coverage, “When the choppers are grounded, so is the broadcast.” I would
say, when the choppers are grounded the AC Alphabet comes closer to their
motto: "Save the Oceans".

Big noise and heavy fuel consumption just to deliver a few different
pictures are not environmental friendly at all. Long lenses from the shore
and maybe that special camera boat would do it even for the most interested
spectator/fan/ACup enthusiast. What the delivered live pictures needed in
my eyes was a much better broadcast coordinator as being said here on the
Valencia Sailing website:

* From Simon Gasston, Kent, UK:
For me, all the talk about the changes to the AC being bad for the sport
and for the challengers, and only good for the defender, misses the point.
Sailing is a recreation, which we do for fun, and watching the videos of
the Cascais events it is clear that all the sailors are really enjoying the
boats, and the racing, and they would rather not be anywhere else. These
are the top sailors in the world, and are good in anything that sails, so
putting them in these great new boats can only be a Good Thing. Bring it on
in Plymouth- I will be there!

* From Hugh Evans:
In my latest Seahorse magazine (Sept. 2011), I note a comment attributed to
Chris Caswell that competitors in the 2011 Etchells Worlds in San Diego
were paying $300 per day for a tow to and from the race course. Is this

As an enthusiastic Corinthian Etchells sailor based in the UK where
attracting new fleet members is imperative and the lure of World
Championships is an attraction, seeing this is not good news; it sounds
madness. Surely the race organisers should have this covered?

COMMENT: This was indeed true, though $300 was on the higher end of the
scale for a simple tow. The cost to compete at the Worlds for many teams
included paid crews and coaches and/or tow boat drivers. The costs for some
teams were well over $1000/day...before sandwiches.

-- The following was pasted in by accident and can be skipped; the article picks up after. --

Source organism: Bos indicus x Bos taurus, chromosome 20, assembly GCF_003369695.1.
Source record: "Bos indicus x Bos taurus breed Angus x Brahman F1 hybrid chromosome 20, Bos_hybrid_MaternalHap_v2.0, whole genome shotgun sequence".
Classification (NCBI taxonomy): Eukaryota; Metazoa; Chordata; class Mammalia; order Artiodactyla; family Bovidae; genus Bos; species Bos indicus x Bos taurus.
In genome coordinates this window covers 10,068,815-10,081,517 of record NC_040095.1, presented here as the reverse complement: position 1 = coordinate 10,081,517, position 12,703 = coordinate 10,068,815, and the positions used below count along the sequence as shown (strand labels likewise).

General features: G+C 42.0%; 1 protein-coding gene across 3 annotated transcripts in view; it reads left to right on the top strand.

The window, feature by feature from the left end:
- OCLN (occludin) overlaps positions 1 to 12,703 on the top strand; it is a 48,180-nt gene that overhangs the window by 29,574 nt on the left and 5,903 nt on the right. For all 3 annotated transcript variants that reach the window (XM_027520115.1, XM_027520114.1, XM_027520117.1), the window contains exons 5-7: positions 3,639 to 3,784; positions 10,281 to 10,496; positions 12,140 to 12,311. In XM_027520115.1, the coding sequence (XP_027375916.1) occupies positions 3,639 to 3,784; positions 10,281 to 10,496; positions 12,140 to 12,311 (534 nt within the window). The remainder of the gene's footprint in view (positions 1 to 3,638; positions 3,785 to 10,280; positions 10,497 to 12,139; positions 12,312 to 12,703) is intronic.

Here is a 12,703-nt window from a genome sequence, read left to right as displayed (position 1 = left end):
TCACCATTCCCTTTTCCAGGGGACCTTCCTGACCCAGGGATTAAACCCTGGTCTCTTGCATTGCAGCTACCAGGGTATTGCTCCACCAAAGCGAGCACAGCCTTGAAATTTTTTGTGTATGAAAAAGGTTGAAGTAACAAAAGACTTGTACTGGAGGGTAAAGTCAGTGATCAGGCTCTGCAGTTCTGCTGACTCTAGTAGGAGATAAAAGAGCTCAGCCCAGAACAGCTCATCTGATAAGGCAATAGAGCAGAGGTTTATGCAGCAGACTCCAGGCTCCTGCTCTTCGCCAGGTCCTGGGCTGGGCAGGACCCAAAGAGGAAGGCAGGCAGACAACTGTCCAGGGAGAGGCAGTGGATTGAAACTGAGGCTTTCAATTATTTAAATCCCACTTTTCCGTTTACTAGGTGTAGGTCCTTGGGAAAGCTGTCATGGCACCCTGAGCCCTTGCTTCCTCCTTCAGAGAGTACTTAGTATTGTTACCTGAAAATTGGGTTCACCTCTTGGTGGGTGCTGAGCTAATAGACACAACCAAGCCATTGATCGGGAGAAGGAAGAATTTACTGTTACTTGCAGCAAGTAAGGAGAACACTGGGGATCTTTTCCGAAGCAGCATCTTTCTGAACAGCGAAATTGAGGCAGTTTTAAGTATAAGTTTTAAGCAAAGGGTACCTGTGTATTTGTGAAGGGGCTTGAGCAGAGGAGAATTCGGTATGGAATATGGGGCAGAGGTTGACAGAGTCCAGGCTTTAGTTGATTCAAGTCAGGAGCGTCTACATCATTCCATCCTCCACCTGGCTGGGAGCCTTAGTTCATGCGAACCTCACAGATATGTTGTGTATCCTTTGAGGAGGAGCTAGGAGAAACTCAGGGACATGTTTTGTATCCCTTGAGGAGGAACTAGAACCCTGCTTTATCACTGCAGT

The event tried to limit the impact of the coaches by creating course
boundaries and contact restrictions (no comms from 30 min before start to
until last boat finishes). Interestingly, it was pointed out to me (by a
coach) that the effect of coaching limitations is that some skippers will
then hire pro crew to coach them around the course. And the daily rate
tends to be higher for a pro crew than a coach. -- Craig Leweck,
Scuttlebutt editor (and Group 1 sailor)

* From Tim Patterson:
What a great piece by Tim Zimmerman in Scuttlebutt 3407. I have always been
thankful that my parents were able to see their way clear to allow me to
concentrate on sailing at age 12. I really did not care about racing, but
just loved being on the water. I came from a family that played golf with a
passion, but had given me lessons in golf, tennis, swimming and sailing
from 7 on.

When I asked to be allowed to sail more and do the others less, they gave
me a Sailfish kit for my twelfth Christmas. If there was ever a happier
kid, I do not know. That summer I built the Sailfish with the help of a
great carpenter named Charlie and I never looked back. Sailing offshore is
one of the most wonderful enjoyments I have ever known. In St. Kitts, where
Skyjack was built by Philip Walwyn and a wonderfully talented boatyard
crew, I am known as the guy who said that sailing Skyjack offshore was the
most fun I ever had with my clothes on. Thanks for the great work you are
doing at Scuttlebutt.

Any horizontal surface is soon piled up.